India’s Military Conflicts and Diplomacy: An Inside View of Decision Making
By General V.P. Malik (Retired)
HarperCollins Publishers, India
After his important debut book on the Kargil conflict, which he had personally overseen as chief of the Indian Army, General VP Malik has now opened another small window into the functioning of government with what he titles an “inside view of decision making” during several strategic crises. Malik personally played a role in each incident that he describes, having occupied key appointments in the military operations directorate during his long and distinguished military career. In describing these events, he provides useful primary source inputs for historians and sets an example for high government officials who are too often held back from documenting events by out-dated notions of secrecy.
Malik’s book provides vignettes into India’s misconceived intervention in Sri Lanka in the late 1980s, which eventually took more than a thousand soldiers’ lives; the more successful intervention in the Maldives in 1988, when Indian paratroopers were landed in Male to neutralize an attempted coup; and the multinational operation led by Indian peacekeepers in Sierra Leone in 2000 to rescue comrades who had been held hostage by armed rebels. A long and interesting chapter adds fresh detail and insights to Malik’s earlier book on the Kargil conflict of 1999.
The author writes in the simple, straightforward prose of a professional soldier, without obfuscation or rhetorical flourishes. There is none of the self-obsession that permeated the recent book by another army chief, General VK Singh. The author simply recounts events as they happened without disassociating himself from setbacks, or suggesting that he was the driving force behind every success.
The exception to this is when the author apportions responsibility for the glaring intelligence failure at Kargil, which left the door open for hundreds of Pakistani soldiers to cross the Line of Control (LoC) and occupy Indian defences overlooking Kargil, Dras and Batalik that had been vacated for the winter. Malik notes that the civilian intelligence agencies had provided no warning, but he glosses over the fact that this was, first and foremost, a military intelligence and operational failure. This will disappoint the many who believe that the army should have apportioned blame all the way up to the corps commander in Srinagar, rather than merely making a scapegoat of the local brigade commander at Kargil.
Malik is characteristically restrained while recounting his few disagreements with his civilian masters. At the height of the fighting in Kargil, when India accepted Pakistani Prime Minister Nawaz Sharif’s offer to send his foreign minister, Sartaj Aziz, to New Delhi, Malik worried that a mixed message might go out to his soldiers, who were engaged in bitter hand-to-hand fighting in Kargil. His solution was to send out a cable to all the formations involved in the fighting, which is a case study for his clarity on the military and political dimensions of the conflict. Clausewitz would have approved.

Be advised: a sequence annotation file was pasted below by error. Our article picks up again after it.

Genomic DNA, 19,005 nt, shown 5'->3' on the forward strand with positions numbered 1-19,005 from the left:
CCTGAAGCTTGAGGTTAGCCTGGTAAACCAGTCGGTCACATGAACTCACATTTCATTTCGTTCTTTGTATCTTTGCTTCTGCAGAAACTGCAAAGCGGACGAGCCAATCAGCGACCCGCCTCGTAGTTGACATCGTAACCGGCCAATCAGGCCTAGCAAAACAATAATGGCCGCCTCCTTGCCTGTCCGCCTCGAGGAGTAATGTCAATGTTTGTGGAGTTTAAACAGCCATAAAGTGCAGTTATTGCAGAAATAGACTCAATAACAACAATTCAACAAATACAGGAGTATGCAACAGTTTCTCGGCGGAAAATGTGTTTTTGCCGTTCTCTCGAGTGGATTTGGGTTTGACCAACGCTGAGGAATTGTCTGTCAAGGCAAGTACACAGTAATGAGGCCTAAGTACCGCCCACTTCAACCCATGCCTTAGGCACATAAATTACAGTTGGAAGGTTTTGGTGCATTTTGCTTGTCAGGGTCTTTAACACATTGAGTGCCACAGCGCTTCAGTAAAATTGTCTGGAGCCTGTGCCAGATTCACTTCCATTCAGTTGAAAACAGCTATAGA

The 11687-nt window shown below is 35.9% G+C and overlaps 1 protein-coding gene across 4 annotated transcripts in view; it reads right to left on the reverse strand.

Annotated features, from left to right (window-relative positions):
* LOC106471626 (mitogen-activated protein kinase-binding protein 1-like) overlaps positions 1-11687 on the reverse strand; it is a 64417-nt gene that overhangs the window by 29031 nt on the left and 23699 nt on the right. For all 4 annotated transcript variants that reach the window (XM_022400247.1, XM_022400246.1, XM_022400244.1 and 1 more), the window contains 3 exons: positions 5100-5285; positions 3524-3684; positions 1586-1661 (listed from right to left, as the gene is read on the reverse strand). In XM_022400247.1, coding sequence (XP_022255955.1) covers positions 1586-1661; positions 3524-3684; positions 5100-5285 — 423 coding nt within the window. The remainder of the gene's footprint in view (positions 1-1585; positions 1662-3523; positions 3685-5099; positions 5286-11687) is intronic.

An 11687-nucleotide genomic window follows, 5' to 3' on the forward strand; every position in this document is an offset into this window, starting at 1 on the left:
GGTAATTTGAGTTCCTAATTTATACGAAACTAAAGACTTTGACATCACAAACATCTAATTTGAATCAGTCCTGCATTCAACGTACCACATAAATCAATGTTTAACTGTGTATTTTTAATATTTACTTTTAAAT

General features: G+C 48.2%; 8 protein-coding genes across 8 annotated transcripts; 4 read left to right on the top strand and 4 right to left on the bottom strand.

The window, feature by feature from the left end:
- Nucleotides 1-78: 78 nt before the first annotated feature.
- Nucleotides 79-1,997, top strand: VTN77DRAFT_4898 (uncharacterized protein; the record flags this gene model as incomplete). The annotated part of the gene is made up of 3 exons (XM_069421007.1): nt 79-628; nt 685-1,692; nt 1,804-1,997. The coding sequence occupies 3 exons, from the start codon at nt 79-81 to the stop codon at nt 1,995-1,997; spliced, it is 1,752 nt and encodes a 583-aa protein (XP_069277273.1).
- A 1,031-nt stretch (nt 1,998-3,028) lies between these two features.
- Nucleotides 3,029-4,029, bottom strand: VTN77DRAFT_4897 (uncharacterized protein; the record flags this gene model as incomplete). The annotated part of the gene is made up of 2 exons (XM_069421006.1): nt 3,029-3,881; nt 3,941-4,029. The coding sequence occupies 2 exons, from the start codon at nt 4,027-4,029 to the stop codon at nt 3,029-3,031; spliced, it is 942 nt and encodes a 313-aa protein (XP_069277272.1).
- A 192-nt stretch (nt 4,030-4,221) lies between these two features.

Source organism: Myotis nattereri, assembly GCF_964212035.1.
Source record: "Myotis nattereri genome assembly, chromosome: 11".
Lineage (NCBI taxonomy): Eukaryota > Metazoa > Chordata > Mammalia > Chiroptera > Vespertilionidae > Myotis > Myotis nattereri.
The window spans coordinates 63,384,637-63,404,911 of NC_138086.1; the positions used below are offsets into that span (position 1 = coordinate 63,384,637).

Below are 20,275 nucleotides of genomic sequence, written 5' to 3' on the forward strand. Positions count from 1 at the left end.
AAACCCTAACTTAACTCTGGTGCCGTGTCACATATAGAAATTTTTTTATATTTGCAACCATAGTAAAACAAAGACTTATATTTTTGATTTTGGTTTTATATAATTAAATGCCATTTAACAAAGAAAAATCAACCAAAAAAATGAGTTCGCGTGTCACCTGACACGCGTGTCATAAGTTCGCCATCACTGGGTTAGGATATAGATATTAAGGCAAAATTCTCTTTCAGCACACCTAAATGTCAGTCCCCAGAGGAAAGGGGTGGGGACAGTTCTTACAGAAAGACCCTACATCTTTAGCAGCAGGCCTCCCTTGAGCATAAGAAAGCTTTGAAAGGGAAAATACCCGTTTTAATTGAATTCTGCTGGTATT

Malik conveys a sense of the army’s frustration, when the Pakistan Army flatly denied that its soldiers had crossed the Line of Control, even as the Indian Army was recovering identity cards and documents from Pakistani bodies in Kargil, which clearly identified them as soldiers, not militants. Bizarrely, after the Pakistani director general of military operations (DGMO) refused to accept this in his phone conversations with his counterpart, the Indian DGMO, General Nirmal Vij, eventually took his fax number and faxed the documents to him.
Interestingly, Malik makes a powerful case that Nawaz Sharif was not the dupe that he has successfully portrayed since then, but was fully aware of Operation Badr, as General Musharraf codenamed the Kargil plan.
Operation Cactus, India’s intervention in the Maldives after Sri Lankan Tamil mercenaries attempted a coup against President Abdul Gayoom, is often hailed as a case study for the notion of Indian power projection. However, Malik’s gung-ho eyewitness account --- he travelled to Male with the paratroopers --- does not evoke the impression of a highly professional national reserve force responding to a crisis. The Agra-based parachute brigade had no Rapid Response Force that the could quickly deploy (a shortcoming that has been rectified since), as a result of which Indian paratroopers landed in Male a full 14 hours after President Gayoom’s early-morning SOS.
Fortunately, the operation went off flawlessly. Even as order was restored in Male, an Indian warship, INS Godavari, rescued that country’s education minister, Ahmed Mujuthaba, his Swiss wife and his mother-in-law from the Tamil mercenaries who had taken them hostage. Malik recounts that Rajiv Gandhi, after being informed about the success, congratulated the naval chief, Admiral JG Nadkarni, with the quip, “Good job, Admiral, but I doubt if Ahmed Mujuthaba will forgive the Indian Navy for rescuing his mother-in-law!”
Like service chiefs before him, Malik highlights the disconnect between military leaders and the national political leadership, particularly in the realm of nuclear weaponry and strategy. Noting that “the military tends to be excluded from the nuclear decision-making process”, Malik prescribes the early appointment of a chief of defence staff or tri-service chief.
In this consistently interesting book, the reader’s interest flags only in the longish sections on diplomacy, and on relations with neighbouring countries like Myanmar and Nepal. Nevertheless, Malik has conveyed important lessons, albeit in short story style, that our defence planners must heed.